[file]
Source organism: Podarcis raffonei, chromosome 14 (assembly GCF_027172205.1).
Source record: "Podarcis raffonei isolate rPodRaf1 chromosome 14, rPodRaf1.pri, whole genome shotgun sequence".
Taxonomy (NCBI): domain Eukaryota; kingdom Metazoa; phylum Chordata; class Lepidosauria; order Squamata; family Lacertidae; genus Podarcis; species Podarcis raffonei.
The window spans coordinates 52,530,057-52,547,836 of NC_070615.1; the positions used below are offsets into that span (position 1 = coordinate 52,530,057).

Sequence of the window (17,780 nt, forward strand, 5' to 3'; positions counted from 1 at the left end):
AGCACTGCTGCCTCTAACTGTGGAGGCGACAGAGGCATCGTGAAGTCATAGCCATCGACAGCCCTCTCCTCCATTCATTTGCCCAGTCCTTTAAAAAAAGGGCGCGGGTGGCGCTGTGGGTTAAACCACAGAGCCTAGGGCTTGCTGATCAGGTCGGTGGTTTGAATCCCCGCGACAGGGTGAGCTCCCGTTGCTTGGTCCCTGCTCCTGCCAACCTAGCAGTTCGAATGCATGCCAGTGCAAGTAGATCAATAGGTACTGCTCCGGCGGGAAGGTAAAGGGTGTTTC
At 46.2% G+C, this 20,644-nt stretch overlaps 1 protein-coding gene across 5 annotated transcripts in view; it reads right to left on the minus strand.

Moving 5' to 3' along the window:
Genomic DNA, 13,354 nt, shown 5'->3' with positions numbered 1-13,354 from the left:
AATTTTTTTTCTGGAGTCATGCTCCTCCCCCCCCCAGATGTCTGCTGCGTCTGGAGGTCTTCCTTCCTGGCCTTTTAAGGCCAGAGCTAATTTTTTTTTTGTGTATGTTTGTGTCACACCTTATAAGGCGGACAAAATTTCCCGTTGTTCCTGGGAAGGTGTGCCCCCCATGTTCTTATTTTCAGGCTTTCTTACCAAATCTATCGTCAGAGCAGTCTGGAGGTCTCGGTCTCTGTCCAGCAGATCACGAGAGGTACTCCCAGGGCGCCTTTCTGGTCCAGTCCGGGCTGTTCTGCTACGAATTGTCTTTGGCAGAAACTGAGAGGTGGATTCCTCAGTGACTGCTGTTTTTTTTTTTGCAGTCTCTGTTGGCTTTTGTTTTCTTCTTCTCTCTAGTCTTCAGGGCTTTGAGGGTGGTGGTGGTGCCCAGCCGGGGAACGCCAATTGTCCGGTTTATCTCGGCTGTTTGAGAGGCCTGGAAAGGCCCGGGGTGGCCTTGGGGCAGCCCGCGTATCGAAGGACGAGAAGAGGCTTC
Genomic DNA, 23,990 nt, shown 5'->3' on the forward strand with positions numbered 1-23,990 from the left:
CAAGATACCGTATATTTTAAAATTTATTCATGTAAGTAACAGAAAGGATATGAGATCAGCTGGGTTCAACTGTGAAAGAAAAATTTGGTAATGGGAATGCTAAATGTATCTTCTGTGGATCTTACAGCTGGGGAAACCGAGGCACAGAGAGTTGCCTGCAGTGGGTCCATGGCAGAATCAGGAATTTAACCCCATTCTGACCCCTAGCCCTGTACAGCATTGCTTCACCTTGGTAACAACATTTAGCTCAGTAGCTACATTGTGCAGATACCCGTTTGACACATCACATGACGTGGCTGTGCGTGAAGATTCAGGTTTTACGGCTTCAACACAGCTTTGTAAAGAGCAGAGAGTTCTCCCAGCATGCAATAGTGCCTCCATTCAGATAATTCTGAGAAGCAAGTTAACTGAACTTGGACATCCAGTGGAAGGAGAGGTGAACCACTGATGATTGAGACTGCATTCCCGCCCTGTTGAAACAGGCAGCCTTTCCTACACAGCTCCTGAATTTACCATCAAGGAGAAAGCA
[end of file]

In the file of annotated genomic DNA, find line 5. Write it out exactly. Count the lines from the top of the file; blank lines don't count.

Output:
Sequence of the window (17,780 nt, forward strand, 5' to 3'; positions counted from 1 at the left end):